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New Work From Photography’s Greats, All Shot On The Same Camera

A new show at Aperture Gallery includes new work from six photogs all using Fujifilm’s X-Series.

  • <p><em>Marlene Deitrich In Flowers 2</em>, by Nan Goldin, is part of a new exhibit at Aperture Gallery.</p>
  • <p>Goldin, along with five other photographers, were invited to shoot whatever they saw fit using a Fujifilm X-Series.</p>
  • <p>Terry Richardson chose to shoot flower arrangements in front of his signature white wall, ending up with a vaguely rococo pair of still life snapshots.</p>
  • <p>There’s something surprising about Ryan McGinley’s images. They’re crisp, bright, and clear--nothing like the soft, glowing scenes he normally shoots.</p>
  • <p>An untitled shot from landscape photographer Stephen Shore.</p>
  • <p>Another Shore shot.</p>
  • <p>Amazingly, it was the venerable William Eggleston’s first time shooting digital film.</p>
  • <p>His vibrant images are similar in tone to his ouvre, but somehow quite different in digital format.</p>
  • 01 /08

    Marlene Deitrich In Flowers 2, by Nan Goldin, is part of a new exhibit at Aperture Gallery.

  • 02 /08

    Goldin, along with five other photographers, were invited to shoot whatever they saw fit using a Fujifilm X-Series.

  • 03 /08

    Terry Richardson chose to shoot flower arrangements in front of his signature white wall, ending up with a vaguely rococo pair of still life snapshots.

  • 04 /08

    There’s something surprising about Ryan McGinley’s images. They’re crisp, bright, and clear--nothing like the soft, glowing scenes he normally shoots.

  • 05 /08

    An untitled shot from landscape photographer Stephen Shore.

  • 06 /08

    Another Shore shot.

  • 07 /08

    Amazingly, it was the venerable William Eggleston’s first time shooting digital film.

  • 08 /08

    His vibrant images are similar in tone to his ouvre, but somehow quite different in digital format.

How do you get six of the biggest names in contemporary photography to make new work for your show? It’s actually easier than it sounds—or it was for Ken Miller, the curator of the frankly titled Photography at Aperture Gallery. The show, which opened today in New York, includes new photographs from William Eggleston, Nan Goldin, Ryan McGinley, Martin Parr, Terry Richardson, and Stephen Shore.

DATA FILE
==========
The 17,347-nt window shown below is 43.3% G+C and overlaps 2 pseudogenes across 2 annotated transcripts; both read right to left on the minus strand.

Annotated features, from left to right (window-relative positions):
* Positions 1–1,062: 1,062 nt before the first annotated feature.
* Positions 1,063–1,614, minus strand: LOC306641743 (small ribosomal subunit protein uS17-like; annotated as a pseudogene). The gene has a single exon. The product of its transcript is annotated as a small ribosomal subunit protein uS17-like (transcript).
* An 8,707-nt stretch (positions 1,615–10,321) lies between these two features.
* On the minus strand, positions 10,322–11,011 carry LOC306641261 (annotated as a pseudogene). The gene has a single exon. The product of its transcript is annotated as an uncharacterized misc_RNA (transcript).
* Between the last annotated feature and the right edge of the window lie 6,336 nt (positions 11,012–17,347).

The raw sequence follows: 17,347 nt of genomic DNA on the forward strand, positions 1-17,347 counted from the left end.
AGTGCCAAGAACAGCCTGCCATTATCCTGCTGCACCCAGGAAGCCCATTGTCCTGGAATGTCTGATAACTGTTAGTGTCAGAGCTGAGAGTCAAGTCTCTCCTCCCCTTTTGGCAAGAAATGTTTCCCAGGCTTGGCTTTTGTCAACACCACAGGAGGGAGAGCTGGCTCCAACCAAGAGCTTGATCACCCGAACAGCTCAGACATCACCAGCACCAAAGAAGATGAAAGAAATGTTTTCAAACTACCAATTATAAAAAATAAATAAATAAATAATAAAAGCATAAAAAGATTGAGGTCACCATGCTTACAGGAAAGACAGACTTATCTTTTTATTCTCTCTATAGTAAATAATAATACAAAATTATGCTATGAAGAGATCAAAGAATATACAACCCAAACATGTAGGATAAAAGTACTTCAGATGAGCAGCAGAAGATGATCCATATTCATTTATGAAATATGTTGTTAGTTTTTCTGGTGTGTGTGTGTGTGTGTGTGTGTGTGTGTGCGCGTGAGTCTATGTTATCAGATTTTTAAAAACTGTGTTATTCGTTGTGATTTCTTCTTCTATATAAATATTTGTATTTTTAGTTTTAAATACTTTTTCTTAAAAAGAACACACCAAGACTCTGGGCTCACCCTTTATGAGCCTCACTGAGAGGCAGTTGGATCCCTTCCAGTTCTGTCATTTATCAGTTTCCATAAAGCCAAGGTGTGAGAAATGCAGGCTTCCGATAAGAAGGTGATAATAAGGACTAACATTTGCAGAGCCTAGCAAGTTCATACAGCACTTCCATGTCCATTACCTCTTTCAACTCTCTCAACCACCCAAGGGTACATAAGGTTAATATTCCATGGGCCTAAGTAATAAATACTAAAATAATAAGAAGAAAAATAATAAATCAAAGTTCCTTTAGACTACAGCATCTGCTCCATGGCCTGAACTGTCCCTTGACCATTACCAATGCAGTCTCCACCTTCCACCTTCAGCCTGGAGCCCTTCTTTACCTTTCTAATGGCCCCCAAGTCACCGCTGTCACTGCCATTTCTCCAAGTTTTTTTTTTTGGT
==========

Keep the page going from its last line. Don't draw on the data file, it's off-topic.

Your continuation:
According to Vice, all Miller had to do to snag those six names was to offer each of the photographers a free Fujifilm X-Series. Famous photographers: They’re just like us! But Miller is quick to note that free swag wasn’t the sole motivator—the X-Series is billed as a digital simulacra of an old-school SLR, a kind of holy grail for the photography community. "I think there’s a certain nostalgia for a lot of these photographers who think ‘Oh, this works like a classic point-shoot Nikon,’" Miller told Vice's Christian Storm. "You sort of forget photographers are camera nerds, too, so they wanted to try it out."

Whatever their motives, they turned up some pretty remarkable shots. Ryan McGinley’s are probably the most surprising. Though he’s stuck with familiar subject matter, there’s something wild about the images he shot with his X-Series. They’re crisp, bright, and clear—nothing like the soft, glowing scenes he normally shoots. Amazingly, it was the 73-year-old William Eggleston’s first time shooting digital film. Though he, like McGinley, stuck to what he knows (dusty rest stops and small-town landscapes), his snaps have an illicit, random quality to them—as though we’re watching a private eye run surveillance on someone. Meanwhile, Terry Richardson put some flower arrangements in front of his signature white wall and came out with a vaguely rococo pair of still-life snapshots—fair enough.

Miller is a genius for concocting such a radically simple but compelling curatorial strategy—give six of the most recognizable eyes in contemporary photography the same camera, then see what happens. Check out more of the images above or head over to the gallery’s website.